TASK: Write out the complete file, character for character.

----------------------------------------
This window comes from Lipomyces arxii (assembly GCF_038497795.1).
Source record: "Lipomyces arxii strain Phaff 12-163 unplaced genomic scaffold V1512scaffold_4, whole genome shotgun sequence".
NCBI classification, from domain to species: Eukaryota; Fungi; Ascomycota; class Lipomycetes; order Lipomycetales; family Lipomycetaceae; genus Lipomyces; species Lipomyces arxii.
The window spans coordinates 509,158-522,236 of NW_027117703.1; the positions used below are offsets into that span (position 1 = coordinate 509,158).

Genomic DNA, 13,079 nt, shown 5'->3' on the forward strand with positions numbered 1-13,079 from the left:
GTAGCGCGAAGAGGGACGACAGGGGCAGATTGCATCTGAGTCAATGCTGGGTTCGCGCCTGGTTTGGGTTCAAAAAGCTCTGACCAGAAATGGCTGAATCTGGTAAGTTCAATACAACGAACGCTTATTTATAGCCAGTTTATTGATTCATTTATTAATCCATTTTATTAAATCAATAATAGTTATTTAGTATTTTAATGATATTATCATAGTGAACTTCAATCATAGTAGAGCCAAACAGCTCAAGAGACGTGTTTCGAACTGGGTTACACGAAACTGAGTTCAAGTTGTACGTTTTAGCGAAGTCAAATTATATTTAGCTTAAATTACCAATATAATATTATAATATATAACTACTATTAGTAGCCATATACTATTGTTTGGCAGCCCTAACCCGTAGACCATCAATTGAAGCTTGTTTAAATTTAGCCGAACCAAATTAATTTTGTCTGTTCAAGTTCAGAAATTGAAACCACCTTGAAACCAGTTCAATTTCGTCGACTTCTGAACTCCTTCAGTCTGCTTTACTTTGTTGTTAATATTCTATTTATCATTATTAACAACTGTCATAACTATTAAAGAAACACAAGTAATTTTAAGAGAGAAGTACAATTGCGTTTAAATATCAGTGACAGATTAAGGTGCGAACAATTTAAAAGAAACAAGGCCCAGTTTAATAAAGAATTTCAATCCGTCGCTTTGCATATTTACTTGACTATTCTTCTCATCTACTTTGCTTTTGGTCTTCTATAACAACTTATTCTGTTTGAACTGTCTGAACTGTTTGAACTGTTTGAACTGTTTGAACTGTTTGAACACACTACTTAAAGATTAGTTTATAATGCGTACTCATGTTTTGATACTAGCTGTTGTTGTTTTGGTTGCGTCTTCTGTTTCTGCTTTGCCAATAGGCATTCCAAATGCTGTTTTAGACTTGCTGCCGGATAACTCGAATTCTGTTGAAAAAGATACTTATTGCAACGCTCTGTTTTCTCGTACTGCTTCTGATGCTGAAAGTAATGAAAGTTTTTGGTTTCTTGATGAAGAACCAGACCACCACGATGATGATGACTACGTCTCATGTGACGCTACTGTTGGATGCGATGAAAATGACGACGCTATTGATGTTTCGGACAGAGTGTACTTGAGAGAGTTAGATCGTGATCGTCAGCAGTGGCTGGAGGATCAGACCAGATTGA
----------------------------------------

This window comes from Lipomyces arxii (assembly GCF_038497795.1).
Source record: "Lipomyces arxii strain Phaff 12-163 unplaced genomic scaffold V1512scaffold_4, whole genome shotgun sequence".
NCBI classification, from domain to species: Eukaryota; Fungi; Ascomycota; class Lipomycetes; order Lipomycetales; family Lipomycetaceae; genus Lipomyces; species Lipomyces arxii.
The window spans coordinates 509,158-522,236 of NW_027117703.1; the positions used below are offsets into that span (position 1 = coordinate 509,158).

Genomic DNA, 13,079 nt, shown 5'->3' on the forward strand with positions numbered 1-13,079 from the left:
GTAGCGCGAAGAGGGACGACAGGGGCAGATTGCATCTGAGTCAATGCTGGGTTCGCGCCTGGTTTGGGTTCAAAAAGCTCTGACCAGAAATGGCTGAATCTGGTAAGTTCAATACAACGAACGCTTATTTATAGCCAGTTTATTGATTCATTTATTAATCCATTTTATTAAATCAATAATAGTTATTTAGTATTTTAATGATATTATCATAGTGAACTTCAATCATAGTAGAGCCAAACAGCTCAAGAGACGTGTTTCGAACTGGGTTACACGAAACTGAGTTCAAGTTGTACGTTTTAGCGAAGTCAAATTATATTTAGCTTAAATTACCAATATAATATTATAATATATAACTACTATTAGTAGCCATATACTATTGTTTGGCAGCCCTAACCCGTAGACCATCAATTGAAGCTTGTTTAAATTTAGCCGAACCAAATTAATTTTGTCTGTTCAAGTTCAGAAATTGAAACCACCTTGAAACCAGTTCAATTTCGTCGACTTCTGAACTCCTTCAGTCTGCTTTACTTTGTTGTTAATATTCTATTTATCATTATTAACAACTGTCATAACTATTAAAGAAACACAAGTAATTTTAAGAGAGAAGTACAATTGCGTTTAAATATCAGTGACAGATTAAGGTGCGAACAATTTAAAAGAAACAAGGCCCAGTTTAATAAAGAATTTCAATCCGTCGCTTTGCATATTTACTTGACTATTCTTCTCATCTACTTTGCTTTTGGTCTTCTATAACAACTTATTCTGTTTGAACTGTCTGAACTGTTTGAACTGTTTGAACTGTTTGAACTGTTTGAACACACTACTTAAAGATTAGTTTATAATGCGTACTCATGTTTTGATACTAGCTGTTGTTGTTTTGGTTGCGTCTTCTGTTTCTGCTTTGCCAATAGGCATTCCAAATGCTGTTTTAGACTTGCTGCCGGATAACTCGAATTCTGTTGAAAAAGATACTTATTGCAACGCTCTGTTTTCTCGTACTGCTTCTGATGCTGAAAGTAATGAAAGTTTTTGGTTTCTTGATGAAGAACCAGACCACCACGATGATGATGACTACGTCTCATGTGACGCTACTGTTGGATGCGATGAAAATGACGACGCTATTGATGTTTCGGACAGAGTGTACTTGAGAGAGTTAGATCGTGATCGTCAGCAGTGGCTGGAGGATCAGACCAGATTGA